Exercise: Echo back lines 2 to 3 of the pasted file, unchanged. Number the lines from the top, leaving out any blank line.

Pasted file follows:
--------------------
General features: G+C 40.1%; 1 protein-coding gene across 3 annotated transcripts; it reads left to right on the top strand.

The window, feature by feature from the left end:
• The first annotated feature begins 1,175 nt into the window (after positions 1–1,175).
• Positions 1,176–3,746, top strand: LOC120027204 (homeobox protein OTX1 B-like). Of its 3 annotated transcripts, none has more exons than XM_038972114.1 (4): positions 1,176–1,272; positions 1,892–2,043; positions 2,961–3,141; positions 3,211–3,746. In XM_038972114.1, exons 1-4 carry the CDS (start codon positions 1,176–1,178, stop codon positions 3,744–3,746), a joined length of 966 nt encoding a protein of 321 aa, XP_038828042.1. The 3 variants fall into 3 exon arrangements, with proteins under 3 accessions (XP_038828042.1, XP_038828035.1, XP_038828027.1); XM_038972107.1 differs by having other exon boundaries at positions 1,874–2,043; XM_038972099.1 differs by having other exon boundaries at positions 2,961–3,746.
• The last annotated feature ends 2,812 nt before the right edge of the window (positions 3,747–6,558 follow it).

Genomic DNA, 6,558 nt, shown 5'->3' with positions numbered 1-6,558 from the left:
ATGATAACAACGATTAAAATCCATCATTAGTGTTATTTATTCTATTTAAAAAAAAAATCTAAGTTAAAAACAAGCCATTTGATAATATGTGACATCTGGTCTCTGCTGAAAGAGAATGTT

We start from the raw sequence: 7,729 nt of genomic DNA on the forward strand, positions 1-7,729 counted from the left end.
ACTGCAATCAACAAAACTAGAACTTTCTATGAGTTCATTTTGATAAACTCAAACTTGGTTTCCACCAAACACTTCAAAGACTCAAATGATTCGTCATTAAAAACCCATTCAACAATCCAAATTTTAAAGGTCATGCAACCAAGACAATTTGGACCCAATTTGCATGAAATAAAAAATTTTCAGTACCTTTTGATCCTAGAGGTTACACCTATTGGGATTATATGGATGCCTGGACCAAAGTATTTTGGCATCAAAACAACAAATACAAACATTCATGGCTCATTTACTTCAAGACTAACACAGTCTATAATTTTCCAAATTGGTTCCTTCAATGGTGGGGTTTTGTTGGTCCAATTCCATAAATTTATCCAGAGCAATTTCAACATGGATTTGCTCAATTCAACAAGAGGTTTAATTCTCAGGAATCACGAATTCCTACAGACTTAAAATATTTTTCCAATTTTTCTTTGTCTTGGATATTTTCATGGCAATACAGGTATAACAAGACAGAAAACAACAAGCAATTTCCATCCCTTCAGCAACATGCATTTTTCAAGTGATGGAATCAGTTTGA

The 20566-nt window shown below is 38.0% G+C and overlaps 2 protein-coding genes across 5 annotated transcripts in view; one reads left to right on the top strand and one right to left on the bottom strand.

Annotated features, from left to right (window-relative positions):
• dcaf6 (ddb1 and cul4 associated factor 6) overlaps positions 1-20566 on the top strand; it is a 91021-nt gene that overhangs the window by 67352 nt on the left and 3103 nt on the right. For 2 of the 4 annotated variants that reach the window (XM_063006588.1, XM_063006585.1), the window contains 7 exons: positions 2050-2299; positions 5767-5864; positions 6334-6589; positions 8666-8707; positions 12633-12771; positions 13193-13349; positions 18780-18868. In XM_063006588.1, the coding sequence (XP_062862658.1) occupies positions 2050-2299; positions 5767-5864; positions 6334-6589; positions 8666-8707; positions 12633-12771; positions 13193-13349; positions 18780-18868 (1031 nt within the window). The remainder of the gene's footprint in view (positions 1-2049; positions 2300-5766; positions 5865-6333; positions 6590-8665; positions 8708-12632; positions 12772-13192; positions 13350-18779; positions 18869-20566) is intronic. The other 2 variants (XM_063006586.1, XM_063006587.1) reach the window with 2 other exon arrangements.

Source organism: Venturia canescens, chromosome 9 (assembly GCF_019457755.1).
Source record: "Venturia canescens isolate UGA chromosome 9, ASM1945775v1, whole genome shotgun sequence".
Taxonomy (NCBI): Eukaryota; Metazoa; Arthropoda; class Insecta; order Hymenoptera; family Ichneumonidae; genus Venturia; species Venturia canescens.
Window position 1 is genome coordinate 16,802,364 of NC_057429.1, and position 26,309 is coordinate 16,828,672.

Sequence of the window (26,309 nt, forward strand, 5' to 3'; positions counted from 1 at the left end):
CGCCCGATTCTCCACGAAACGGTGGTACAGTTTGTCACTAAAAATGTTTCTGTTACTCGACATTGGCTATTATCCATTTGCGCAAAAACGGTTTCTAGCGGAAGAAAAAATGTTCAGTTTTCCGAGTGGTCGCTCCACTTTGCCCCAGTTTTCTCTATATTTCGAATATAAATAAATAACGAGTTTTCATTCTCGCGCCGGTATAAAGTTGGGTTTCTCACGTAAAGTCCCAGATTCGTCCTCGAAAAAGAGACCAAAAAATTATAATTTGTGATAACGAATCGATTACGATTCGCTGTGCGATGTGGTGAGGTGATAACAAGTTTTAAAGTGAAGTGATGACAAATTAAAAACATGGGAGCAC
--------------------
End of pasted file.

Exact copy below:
The window, feature by feature from the left end:
• The first annotated feature begins 1,175 nt into the window (after positions 1–1,175).